A recently published report from last year's Biomedical Innovation for Healthy Longevity conference, held in Russia, serves as a sampling of ongoing work in the field of aging research; a wide range of views on theories of aging are represented. One thing that strikes me from a review of the topics is that few of the people involved are working on anything related to rejuvenation, or, setting aside the much-needed consideration of biomarkers of biological age, any other projects with near term practical applications likely to significantly extend life. For the most part this is a field concerned with investigation, development of drugs that produce small effects on aging, and little else. The primary thrust is to map the cellular biochemistry of aging in as great a detail as possible, one small step at a time, with a sideline in finding drug candidates that might somewhat alter that biochemistry. Insofar as fundamental research goes, this is indeed the goal of science as a whole, to achieve greater understanding of the complex systems of the natural world. It has been argued that this is not the right focus for those groups that aim for the more rapid production of effective therapies capable of greatly extending healthy life spans, however, given the present state of knowledge.
Regular readers will know the argument already. The research community knows enough about the root causes of aging to strike out and build effective therapies even if the full details of the biochemistry involved have yet to be mapped out. Take senescent cells, for example. Their involvement as a cause of aging has become increasingly clear over the past thirty years of investigation. It is now demonstrated that removing senescent cells reliably reverses aspects of aging and extends life in mice. Yet at the level of cell mechanisms and signals, there lies ahead at least another decade or two of further work to catalog all of the relationships and interactions responsible for the harms caused by these cells. Scientists will undertake that work, of course. But it should not be the focus for clinical research, given that the basis for an effective therapy exists today in the form of destroying these cells, an approach that cuts through the unknown mechanisms, fixing them just as effectively as it fixes the problems that are known and understood.
Cellular senescence is but one example of many. Researchers in general do a very poor job of identifying and addressing root causes in aging, however. Because they are primarily engaged in mapping and discovery, they tend to focus on late stages of aging, working backwards from a state of dysfunction step by step and protein by protein in long and complex chains of cause and consequence. When they propose therapies as a result of their findings, these therapies necessarily take the form of tinkering with the already malfunctioning operation of metabolism - altering the downstream consequences of fundamental damage, rather than repairing that damage. The outcomes are inevitably marginal. Trying to keep a damaged engine effective by changing the oil or running it hot, while failing to replace the worn and damaged parts that are the cause of the issue, is a futile endeavor. This is just as true of our biology. So while there are many interesting items in the full report, just a few of which are quoted below, remember that interesting doesn't necessarily mean useful enough to justify the expenditure of a great deal of effort and funding.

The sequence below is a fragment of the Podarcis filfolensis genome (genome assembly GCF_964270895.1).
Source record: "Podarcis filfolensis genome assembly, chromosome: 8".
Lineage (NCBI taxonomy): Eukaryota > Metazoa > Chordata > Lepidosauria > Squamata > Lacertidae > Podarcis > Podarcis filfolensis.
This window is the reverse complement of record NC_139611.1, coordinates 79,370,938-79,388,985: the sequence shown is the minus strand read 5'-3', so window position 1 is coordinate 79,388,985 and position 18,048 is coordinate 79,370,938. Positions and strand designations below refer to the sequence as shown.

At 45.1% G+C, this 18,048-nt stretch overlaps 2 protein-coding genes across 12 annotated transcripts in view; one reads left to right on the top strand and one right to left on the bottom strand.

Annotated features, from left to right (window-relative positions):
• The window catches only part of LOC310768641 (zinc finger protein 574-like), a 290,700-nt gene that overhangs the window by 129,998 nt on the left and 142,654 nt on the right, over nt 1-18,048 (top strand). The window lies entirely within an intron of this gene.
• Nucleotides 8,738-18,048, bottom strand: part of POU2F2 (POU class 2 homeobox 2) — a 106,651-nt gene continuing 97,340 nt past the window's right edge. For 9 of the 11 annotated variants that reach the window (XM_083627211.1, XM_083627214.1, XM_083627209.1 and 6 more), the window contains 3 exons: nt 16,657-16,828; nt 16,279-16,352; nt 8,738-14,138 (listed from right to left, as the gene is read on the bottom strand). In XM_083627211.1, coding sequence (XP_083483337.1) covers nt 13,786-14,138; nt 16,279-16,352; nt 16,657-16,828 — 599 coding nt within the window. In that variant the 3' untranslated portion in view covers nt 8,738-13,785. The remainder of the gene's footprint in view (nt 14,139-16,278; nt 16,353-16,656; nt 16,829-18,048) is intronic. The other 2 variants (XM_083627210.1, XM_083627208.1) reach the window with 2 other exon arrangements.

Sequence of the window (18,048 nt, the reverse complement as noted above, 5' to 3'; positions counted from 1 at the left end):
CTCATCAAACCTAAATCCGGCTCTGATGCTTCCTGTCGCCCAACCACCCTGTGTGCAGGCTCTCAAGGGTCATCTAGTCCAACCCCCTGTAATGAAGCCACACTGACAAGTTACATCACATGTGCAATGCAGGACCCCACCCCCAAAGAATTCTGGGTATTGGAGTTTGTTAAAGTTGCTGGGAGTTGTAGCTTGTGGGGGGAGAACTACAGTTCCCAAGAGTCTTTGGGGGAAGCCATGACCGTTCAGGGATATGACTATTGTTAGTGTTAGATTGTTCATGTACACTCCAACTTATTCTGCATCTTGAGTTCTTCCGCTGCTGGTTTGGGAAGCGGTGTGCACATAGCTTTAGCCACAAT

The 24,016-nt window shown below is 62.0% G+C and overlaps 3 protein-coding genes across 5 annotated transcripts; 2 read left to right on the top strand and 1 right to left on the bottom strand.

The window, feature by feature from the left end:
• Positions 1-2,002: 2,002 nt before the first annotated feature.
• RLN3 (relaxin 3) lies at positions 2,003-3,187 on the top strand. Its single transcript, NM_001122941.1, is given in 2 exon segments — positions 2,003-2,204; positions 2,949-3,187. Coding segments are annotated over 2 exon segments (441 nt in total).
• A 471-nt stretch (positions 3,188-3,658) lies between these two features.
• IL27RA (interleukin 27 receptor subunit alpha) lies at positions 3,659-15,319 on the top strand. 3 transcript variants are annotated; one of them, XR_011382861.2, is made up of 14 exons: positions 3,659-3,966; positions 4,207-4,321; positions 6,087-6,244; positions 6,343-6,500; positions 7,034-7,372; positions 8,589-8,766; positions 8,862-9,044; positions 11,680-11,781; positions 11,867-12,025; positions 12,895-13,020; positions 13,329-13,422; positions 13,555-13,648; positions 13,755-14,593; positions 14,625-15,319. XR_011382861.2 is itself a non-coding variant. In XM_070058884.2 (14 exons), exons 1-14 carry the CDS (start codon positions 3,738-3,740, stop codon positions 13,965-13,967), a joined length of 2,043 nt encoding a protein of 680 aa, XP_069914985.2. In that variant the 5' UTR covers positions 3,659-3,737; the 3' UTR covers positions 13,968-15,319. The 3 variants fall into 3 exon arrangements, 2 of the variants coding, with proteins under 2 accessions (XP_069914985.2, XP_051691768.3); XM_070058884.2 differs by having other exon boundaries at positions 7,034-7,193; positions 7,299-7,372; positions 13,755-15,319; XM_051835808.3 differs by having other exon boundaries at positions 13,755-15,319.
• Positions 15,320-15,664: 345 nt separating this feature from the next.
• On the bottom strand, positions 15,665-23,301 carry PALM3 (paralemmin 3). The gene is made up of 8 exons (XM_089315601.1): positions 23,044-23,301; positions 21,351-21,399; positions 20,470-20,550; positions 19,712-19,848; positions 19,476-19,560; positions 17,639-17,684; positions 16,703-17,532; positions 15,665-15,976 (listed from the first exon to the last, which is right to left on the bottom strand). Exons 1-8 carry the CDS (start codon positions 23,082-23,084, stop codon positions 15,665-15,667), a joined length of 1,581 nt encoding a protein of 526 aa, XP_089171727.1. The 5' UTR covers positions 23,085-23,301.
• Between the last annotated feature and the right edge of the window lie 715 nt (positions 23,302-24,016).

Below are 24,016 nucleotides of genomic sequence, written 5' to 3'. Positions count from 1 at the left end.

Blanka Rogina (University of Connecticut Health) "Indy reduction maintains fly health and homeostasis". Indy (I'm not dead yet) encodes the fly homologue of a mammalian transporter of the Krebs cycle intermediates. Reduced Indy gene activity has beneficial effects on energy balance in mice, worms and flies, and worm and fly longevity. In flies, longevity extension is not associated with negative effects on fertility, mobility or metabolic rate. Others and we show that Indy reduction extends longevity by mechanism similar to calorie restriction (CR).
Vladimir Skulachev (Moscow State University) in his lecture "Naked Mole Rats and Humans: Highly Social Creatures Prolonging Youth by Delay of Ontogenesis (Neoteny)" considered some physiological mechanisms responsible for longevity of eusocial mammals, i.e. a rodent (naked mole rat) and a primate (human). It is concluded that both naked mole rat and human are no more affected by dynamic natural selection due to specific organization of the socium (naked mole rat) and substitution of fast technical progress for slow biological evolution (human). Since aging is supposed to be a program stimulating evaluability by increasing pressure of natural selection upon an individual, such a program became a harmful atavism for naked mole rat and human. This is apparently why aging as a reason for death is very rare in naked mole rats younger than 30 years and humans younger than 55 years. Such an effect is achieved, at least partially, by prolongation of youth (neoteny). The numerous facts are described indicating that The Master Biological Clock responsible for timing of ontogenesis is retarded both in naked mole rat and in human. In these species, numerous traits of youth do not disappear (or disappear enormously slowly) with age.